Winter Weather Prediction : Old Farmers’ Almanac 2016 – 2017

Winter Weather Forecast 2016 Р2017

We're less than 100 days away from opening day at some resorts in North America and the question on everyone's mind is: Where will it snow?

The Old Farmers' Almanac released their long range Winter Weather Forecast for 2016-2017, and things are looking good for a strong winter in North America. Their regional forecasts, which are calculated 18 months in advance and claim to have an 80% accuracy rate, purport the Northeast and Pacific Northwest to have the most favorable winters for snow enthusiasts.

Check out the New Winter Weather Forecast for 2017 – 2018 Here

Dive into their regional winter weather predictions for a glimmer of where you could score the deepest days this year, and stay tuned for NOAA’s official Long Range Winter Prediction dropping later this month. The Farmer’s Almanac (different from the Old Farmer’s Almanac) predictions can be found here.

Winter Weather Predictions 2016 – 2017 Old Farmers Almanac : Regions

Northeast

Winter will be colder than normal, on average, with slightly above-normal precipitation and near-normal snowfall. The coldest periods will be in mid- and late December, mid- and late January, mid-February, and early March. The snowiest periods will be in mid-November, late January, mid- and late February, and early to mid-March.

Intermountain : Includes mountainous areas in: California, Colorado, Montana, Nevada, New Mexico, Utah, Wyoming, Oregon, Washington

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Winter temperatures will be above normal, with precipitation a bit below normal. The coldest periods will be in early and mid- to late December and mid- to late January. Snowfall will be above normal in the north and below normal elsewhere, with the snowiest periods in late November, early and mid-December, and mid-January.

Pacific Northwest

Winter will be rainier than normal. Temperatures will be below normal in the north and above normal in the south, with the coldest periods in early and mid- to late December and mid- to late January. Snowfall will be above normal in the north and below normal in the south, with the snowiest periods in early December and mid-January.

Southern British Columbia

Winter will be colder than normal, with above-normal precipitation and snowfall. The coldest periods will be in early and mid- to late December and mid- to late January, with the snowiest periods in early and mid-December and mid-January.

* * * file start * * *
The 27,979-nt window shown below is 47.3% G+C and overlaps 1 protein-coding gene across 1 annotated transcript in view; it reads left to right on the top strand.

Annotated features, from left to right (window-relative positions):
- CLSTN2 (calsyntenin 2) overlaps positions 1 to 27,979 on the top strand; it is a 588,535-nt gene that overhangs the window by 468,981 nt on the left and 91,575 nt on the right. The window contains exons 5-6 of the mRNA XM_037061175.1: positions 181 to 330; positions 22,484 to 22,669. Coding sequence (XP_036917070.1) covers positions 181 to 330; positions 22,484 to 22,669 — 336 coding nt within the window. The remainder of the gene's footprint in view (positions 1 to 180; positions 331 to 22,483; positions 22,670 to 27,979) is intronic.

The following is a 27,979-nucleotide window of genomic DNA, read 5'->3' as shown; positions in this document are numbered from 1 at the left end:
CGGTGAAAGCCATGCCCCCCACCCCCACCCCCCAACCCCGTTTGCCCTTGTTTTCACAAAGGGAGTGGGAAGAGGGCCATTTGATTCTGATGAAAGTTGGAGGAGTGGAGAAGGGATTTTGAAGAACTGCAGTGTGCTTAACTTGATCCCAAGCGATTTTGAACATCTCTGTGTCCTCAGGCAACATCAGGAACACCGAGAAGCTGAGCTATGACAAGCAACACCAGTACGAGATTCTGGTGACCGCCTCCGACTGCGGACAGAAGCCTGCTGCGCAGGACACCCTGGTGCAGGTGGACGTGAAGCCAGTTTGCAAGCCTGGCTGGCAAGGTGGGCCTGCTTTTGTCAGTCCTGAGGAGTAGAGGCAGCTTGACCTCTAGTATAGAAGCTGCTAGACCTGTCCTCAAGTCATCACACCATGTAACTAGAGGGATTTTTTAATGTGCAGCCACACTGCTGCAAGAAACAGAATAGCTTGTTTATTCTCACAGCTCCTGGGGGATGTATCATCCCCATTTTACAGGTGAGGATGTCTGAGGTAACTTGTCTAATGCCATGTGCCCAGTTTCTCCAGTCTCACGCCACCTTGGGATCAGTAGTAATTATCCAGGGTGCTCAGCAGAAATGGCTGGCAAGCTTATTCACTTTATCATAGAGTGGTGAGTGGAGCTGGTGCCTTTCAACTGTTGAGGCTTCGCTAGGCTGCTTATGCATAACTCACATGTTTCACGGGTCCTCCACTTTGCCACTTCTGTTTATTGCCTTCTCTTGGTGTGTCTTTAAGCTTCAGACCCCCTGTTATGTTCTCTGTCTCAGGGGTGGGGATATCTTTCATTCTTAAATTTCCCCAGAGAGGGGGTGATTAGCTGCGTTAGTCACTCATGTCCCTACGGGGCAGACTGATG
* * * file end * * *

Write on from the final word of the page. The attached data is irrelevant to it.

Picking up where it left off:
Upper Mid-West

Winter will be colder than normal, with the coldest periods in mid-December, through most of January, and in early and late February. Precipitation will be a bit above normal in the east and below normal in the west, with snowfall above normal from Minneapolis eastward and below normal in the west. The snowiest periods will be in early to mid- and mid- to late December, mid-January, and early to mid- and late February.

Appalachians

Winter will be slightly warmer than normal, with near-normal precipitation and above-normal snowfall. The coldest periods will be in early to mid-January, from late January through early February, and in mid- to late February. The snowiest periods will be in mid-November, late January, and early to mid-February.

The Rockies

Winter temperatures will be above normal, with precipitation a bit below normal. The coldest periods will be in early and mid- to late December and mid- to late January. Snowfall will be above normal in the north and below normal elsewhere, with the snowiest periods in late November, early and mid-December, and mid-January."

Ed note: The Old Famers' Almanac has been predicting weather patterns since 1792 based on a secret formula created by their founder, Robert B. Thomas. The Old Farmers Almanac claims to have 80% accuracy in their forecasts, which are determined though the use of three scientific disciplines: solar science, the study of sunspots and other solar activity; climatology, the study of prevailing weather patterns; and meteorology, the study of the atmosphere. 

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